Friday, February 25, 2011

Review - The Name of the Rose

The Name of the Rose (Everyman's Library (Cloth))The Name of the Rose was a wildly interesting read that I'm glad I finally got around to reading. From a high level, the book is the story of a monk and his young assistant (novice) investigating a string of murders in a monastery in the 13th century. However, giving a "high level" overview of this book is a little misleading because there is just so, so, so much going on with this book. I read Foucault's Pendulum last year and the nature of the research and depth of this book is similar, but overall Name of the Rose is more accessible and likely to find a wider audience than Foucault's Pendulum.

A quote from Eco indicated that the book has three primary ways to be read: First, to read just for the plot. Second, to be read from a historical standpoint and learn about the workings and debates of the medieval church. Third, to be read as an intertextual novel.

The book follows a monk, William of Baskerville, and his assistant, Adso, as they travel to a monastery for the purpose of participating in a debate on a piece of church doctrine (the poverty of Christ) which was causing unrest and dissension among the various monastic orders. This particular issue, and many of the other conversations among the monks, is based on true historical events. The attention to detail and accuracy is one of the many things that impressed me a lot about this book and about Eco's writing in general. Reading some of the commentary of the book, it's explained how Eco went about determining the setting, the year and even the time of year for the book based on keeping true to research and data. Furthermore, the nature of the elements he wanted to include "forced" Eco to set his novel in a different century than the one he was already proficiently studied in (I believe the article indicated that Eco was well studied in 14th Century history)...but in order to keep the novel accurate, he set the novel in a different year and thus had to do more research.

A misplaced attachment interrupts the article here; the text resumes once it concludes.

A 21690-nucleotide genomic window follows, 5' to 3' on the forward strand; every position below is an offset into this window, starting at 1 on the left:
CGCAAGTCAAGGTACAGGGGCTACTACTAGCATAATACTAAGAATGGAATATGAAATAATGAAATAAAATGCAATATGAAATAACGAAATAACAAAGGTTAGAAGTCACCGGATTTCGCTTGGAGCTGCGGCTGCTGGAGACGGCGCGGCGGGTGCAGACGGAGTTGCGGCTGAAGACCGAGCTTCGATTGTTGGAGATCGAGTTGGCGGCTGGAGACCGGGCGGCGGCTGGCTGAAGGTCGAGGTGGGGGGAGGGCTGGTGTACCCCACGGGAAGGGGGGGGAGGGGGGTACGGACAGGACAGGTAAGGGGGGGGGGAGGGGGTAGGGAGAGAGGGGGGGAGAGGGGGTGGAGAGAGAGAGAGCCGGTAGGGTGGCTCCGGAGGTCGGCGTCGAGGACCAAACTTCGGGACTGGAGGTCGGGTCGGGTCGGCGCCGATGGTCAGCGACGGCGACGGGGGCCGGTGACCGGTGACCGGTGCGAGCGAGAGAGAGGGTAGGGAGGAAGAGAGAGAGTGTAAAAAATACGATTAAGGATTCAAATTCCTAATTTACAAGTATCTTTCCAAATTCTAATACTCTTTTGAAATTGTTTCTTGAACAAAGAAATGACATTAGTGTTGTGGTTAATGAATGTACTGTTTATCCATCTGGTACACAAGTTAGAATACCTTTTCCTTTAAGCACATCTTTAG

As I mentioned at the beginning, the main plot follows the investigations of William and Adso as they try to solve a string of grisly murders within the monastery. We're also taken alongside them in the debate and discussion about theology and, as a later part of the investigation, get to see the nature of a medieval Inquisition.

The intertextuality of the story stood out to me quickly as William and Adso approached the monastery at the beginning and William deduced the "mystery" of a lost horse and then explained his deductive reasoning to Adso. I was quickly reminded of Sherlock Holmes and Watson. Indeed, William's home (Baskerville) served as another tribute to Holmes. The format of the narration is also similar to the way Watson narrates the Holmes adventures. In a large degree, William and Adso are presented as a sort of medieval Sherlock and Watson. William is sometimes quirky and snarky but also has a very methodical deductive process that seems to get results.